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Restrictive transfusion strategy is best for hospitalized patients

Clinical Question:
What is the optimal transfusion strategy for hospitalized patients?

Bottom Line:
Citing evidence from an updated systematic review, the American Association of Blood Banks recommends implementing a restrictive transfusion strategy with a transfusion threshold hemoglobin of 7 g/dL to 8 g/dL for stable hospitalized patients. A restrictive strategy should also be used for those with preexisting cardiovascular disease, with consideration of transfusion for symptomatic patients and those with a hemoglobin of 8 g/dL or below. Overall, the decision to transfuse should be influenced not only by the hemoglobin concentration but also by the presence of symptoms. Finally, more data are needed to guide transfusions for patients with acute coronary syndrome. (LOE = 1a)

Reference:
Carson JL, Grossman BJ, Kleinman S, et al, for the Clinical Transfusion Medicine Committee of the AABB. Red blood cell transfusion: a clinical practice guideline from the AABB. Ann Intern Med 2012 Mar 26 [Epub ahead of print].  [PMID:22454395]

Study Design:
Practice guideline

Funding:
Foundation

Allocation:
Uncertain

Setting:
Various (meta-analysis)

Synopsis:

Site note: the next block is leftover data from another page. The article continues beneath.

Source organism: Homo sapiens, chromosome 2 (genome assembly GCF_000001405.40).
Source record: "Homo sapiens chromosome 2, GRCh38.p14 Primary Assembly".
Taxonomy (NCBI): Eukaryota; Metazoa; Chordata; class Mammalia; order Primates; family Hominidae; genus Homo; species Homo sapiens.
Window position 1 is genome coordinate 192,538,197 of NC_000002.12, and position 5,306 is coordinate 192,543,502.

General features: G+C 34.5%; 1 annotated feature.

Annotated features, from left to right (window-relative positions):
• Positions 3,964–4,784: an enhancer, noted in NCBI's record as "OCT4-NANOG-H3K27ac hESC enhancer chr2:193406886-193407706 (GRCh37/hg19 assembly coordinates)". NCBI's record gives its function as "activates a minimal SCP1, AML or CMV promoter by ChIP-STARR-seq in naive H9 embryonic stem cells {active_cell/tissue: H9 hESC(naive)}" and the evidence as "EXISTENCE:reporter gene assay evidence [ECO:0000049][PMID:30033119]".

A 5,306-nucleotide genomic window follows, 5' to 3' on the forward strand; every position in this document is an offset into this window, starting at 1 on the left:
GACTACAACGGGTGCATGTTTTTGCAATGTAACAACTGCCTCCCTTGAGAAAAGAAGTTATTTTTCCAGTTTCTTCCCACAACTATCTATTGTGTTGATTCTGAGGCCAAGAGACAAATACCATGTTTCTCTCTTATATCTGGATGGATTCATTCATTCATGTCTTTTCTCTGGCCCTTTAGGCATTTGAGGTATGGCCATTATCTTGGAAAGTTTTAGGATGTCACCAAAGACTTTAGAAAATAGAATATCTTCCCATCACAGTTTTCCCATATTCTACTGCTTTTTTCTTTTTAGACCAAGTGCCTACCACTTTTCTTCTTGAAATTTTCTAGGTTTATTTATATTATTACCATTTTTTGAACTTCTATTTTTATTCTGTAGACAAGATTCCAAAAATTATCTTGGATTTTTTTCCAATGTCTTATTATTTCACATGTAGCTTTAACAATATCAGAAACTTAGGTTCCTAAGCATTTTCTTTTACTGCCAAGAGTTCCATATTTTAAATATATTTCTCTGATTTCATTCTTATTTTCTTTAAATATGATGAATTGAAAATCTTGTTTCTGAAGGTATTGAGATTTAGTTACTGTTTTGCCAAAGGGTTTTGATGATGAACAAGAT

The American Association of Blood Banks developed these guidelines based on an updated systematic review of the literature (Cochrane Database Syst Rev 2012:CD002042) that evaluated the risks and benefits of restrictive and liberal red blood cell (RBC) transfusion strategies. The authors searched multiple databases including the Cochrane Register and MEDLINE, as well as reference lists from relevant studies to identify randomized controlled trials that compared the use of restrictive strategies for RBC transfusion with more liberal strategies in both surgical and medical patients. Two authors independently selected studies and extracted data while one assessed each study for quality using the Cochrane Collaboration methods. The primary outcome was the number of patients who received transfusions; the secondary outcomes included mortality, length of stay, and morbidities such as acute cardiovascular events and infection. Data addressing patients with preexisting cardiovascular disease were sparse and there were no trials that examined transfusion thresholds in patients with acute coronary syndrome. Only one trial evaluated the benefit of transfusing symptomatic patients (Carter et al; Daily POEM 2/17/12). The implementation of restrictive strategies reduced the risk of receiving an RBC transfusion (relative risk = 0.61; 95% CI, 0.52-0.72) without significantly affecting mortality or morbidity. Based on the results reported in the systematic review, this committee recommends the following: (1) a restrictive strategy, using a transfusion threshold of 7 g/dL to 8 g/dL, should be implemented in hospitalized, stable patients; (2) a restrictive strategy should also be used for patients with existing cardiovascular disease; and (3) both hemoglobin thresholds and symptoms should influence the decision to transfuse. Finally, there is not enough data to make recommendations for transfusion in patients with acute coronary syndrome.

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